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Meet Nokia's testing robots

It isn't often that Nokia opens the inner sanctum of its research and development facility in the San Diego outskirt of Rancho Bernardo to journalists' prying eyes. Luckily for us, CTIA provided just the opportunity for Nokia to show us around--but only after carefully removing all traces of the in-development Windows Phones we all strained to spot.

The objective of the three separate labs we saw is simple: test the phones for durability standards, and identify the failure points. Design engineers take it from there, fixing fatal errors before a flawed phone hits the streets. Here, a robot presses a button on the phone face, hundreds of thousands of times.

Photo by: Jessica Dolcourt/CNET

Glass attack

Brightly painted chunks of glass rub together in a soapy solution to generate all sorts of scratching and wear on the paint, the glass, and the chassis.
Photo by: Jessica Dolcourt/CNET

Hide 'n' seek

The test engineer, Michael Meyers, dips a hand into the swill to retrieve a phone in the middle of its rather rough wash cycle.
Photo by: Jessica Dolcourt/CNET

Burn notice

Vegetable oil is one of the most toxic substances to an electronic device. Nokia's testers smear phones with toxins, lotions, and liquid fats now to save them from your greasy fries later.
Photo by: Jessica Dolcourt/CNET

You've got to be flexible to survive

Flexibility and torsion were two main tests repeated in different forms throughout the building. Here, an automated robot bends a screen component across the middle. Elsewhere, a machine methodically twists a phone's base to its breaking point (not pictured).
Photo by: Jessica Dolcourt/CNET

Ball drop

"Watching the ball drop" takes on a different meaning in the labs. Letting a metal ball crash into a phone screen tests the glass' reaction to pressure in nine different impact locations.
Photo by: Jessica Dolcourt/CNET

Flip fatigue

A sliding or flipping mechanism will jam or break; the key is to find the last straw before the proverbial camel does. This mesmerizing machine flips a row of cell phones closed, open, and closed again.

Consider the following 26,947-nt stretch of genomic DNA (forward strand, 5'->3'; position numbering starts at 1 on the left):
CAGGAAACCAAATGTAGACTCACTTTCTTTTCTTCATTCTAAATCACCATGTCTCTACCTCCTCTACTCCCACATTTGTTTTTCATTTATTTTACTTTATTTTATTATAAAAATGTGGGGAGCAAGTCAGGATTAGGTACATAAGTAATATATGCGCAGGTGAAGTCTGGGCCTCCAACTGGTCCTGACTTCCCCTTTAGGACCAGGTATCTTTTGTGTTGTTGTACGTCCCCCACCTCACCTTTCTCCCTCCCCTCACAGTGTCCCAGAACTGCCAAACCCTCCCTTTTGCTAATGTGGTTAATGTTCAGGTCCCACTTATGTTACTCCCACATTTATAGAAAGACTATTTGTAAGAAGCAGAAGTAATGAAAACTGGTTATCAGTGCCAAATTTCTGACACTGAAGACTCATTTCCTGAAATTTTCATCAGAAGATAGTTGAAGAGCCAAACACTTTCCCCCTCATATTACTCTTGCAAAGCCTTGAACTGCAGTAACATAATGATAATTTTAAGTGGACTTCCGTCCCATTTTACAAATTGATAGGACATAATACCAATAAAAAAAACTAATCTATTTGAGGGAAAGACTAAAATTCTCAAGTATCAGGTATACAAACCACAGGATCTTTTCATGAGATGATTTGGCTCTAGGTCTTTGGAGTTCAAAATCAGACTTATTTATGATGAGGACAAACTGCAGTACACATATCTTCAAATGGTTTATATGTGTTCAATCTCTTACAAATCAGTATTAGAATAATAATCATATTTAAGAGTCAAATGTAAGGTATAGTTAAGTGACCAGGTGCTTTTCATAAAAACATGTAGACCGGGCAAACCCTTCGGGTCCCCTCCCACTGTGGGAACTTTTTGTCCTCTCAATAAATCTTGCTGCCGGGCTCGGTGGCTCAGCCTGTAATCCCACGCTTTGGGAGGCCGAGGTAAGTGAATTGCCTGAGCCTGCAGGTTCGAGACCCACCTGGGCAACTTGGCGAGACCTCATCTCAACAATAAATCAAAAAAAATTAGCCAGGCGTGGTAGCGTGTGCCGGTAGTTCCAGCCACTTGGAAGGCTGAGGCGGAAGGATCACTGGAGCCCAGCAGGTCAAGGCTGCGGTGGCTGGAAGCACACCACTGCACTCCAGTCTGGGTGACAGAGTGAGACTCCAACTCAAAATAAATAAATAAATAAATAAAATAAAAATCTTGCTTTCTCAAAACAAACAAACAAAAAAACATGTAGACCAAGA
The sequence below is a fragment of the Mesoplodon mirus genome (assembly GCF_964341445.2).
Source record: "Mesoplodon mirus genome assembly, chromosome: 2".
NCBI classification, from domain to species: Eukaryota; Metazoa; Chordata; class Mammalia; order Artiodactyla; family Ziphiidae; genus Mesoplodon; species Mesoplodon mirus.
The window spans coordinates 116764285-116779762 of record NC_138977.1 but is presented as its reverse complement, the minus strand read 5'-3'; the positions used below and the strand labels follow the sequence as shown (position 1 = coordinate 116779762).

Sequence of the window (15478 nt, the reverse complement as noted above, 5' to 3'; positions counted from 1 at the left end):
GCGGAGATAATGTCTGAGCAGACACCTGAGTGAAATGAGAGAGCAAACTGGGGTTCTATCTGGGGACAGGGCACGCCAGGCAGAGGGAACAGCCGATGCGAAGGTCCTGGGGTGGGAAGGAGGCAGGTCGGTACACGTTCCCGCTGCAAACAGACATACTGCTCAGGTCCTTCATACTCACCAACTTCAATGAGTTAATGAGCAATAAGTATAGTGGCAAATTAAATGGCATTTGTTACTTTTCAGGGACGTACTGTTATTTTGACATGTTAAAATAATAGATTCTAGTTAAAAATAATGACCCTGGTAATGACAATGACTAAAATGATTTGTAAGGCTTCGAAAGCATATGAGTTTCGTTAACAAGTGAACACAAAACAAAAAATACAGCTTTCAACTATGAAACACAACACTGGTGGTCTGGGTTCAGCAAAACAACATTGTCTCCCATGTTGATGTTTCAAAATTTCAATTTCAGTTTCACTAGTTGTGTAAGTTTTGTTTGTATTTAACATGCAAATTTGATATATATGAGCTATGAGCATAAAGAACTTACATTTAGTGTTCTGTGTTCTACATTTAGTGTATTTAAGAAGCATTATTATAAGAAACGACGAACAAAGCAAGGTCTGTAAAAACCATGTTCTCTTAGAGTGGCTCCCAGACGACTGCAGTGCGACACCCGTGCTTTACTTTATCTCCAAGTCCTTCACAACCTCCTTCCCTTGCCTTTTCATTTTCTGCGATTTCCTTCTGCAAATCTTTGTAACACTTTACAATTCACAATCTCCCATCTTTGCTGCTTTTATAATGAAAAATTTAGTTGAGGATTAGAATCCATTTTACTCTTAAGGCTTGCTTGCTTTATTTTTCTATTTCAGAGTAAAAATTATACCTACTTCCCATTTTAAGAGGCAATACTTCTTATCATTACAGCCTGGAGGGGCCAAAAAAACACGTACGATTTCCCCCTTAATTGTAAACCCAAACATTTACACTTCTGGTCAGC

Photo by: Jessica Dolcourt/CNET

Big drop

Unless you've coated your fingers in syrup, you're likely to drop a phone at some point. This fun little apparatus gives the cell a spill from 1.5 meters (4.9 feet). Smack!
Photo by: Jessica Dolcourt/CNET


Nokia elicited help from UC San Diego to create "Spanky," an enclosed testing environment outfitted with a red paddle that swings back to give the test phone a very firm whack to the other side of the box.
Photo by: Jessica Dolcourt/CNET

USB robot

Reminding us more of a dentist's drill than anything else, this machine endlessly pushes in and pulls out a Micro-USB cable to see how long it'll go before the pins break or the port loosens.
Photo by: Jessica Dolcourt/CNET

Wiggle room

Right next door, another robot wiggles the cable around.
Photo by: Jessica Dolcourt/CNET

Washing out the leaks

No, no, Nokia didn't swipe this homemade contraption from a nearby middle school science fair. This drip test slowly dribbles water through a handset. The techs spray a special chemical that turns green when wet onto the phone's innards before placing it in the tank. After the test, the green spots will reveal any paths of leakage.
Photo by: Jessica Dolcourt/CNET

Cell phone sauna

Several temperature chambers simulate extreme weather conditions and humidity, so Nokia has an idea of what will happen to your phone if, say, you left it in the car overnight during an Arizona summer, or took it to the foggy, salty coastline.
Photo by: Jessica Dolcourt/CNET

2D and 3D

X-rays aren't just for people, but here they serve the same purpose. Instead of having the team disassemble a handset to peer inside, this machine and monitor do the job instead, without anybody having to lose a circuit board.
Photo by: Jessica Dolcourt/CNET


Mike Mullborn operates the X-ray machine, which can also render images in 3D. It takes only a moment to render each new likeness.
Photo by: Jessica Dolcourt/CNET


There are some things an X-ray can't surface, and for those times, Nokia's test engineers can preserve a phone component in resin and gently shave and polish it layer by layer for further, much more precise inspection.
Photo by: Jessica Dolcourt/CNET


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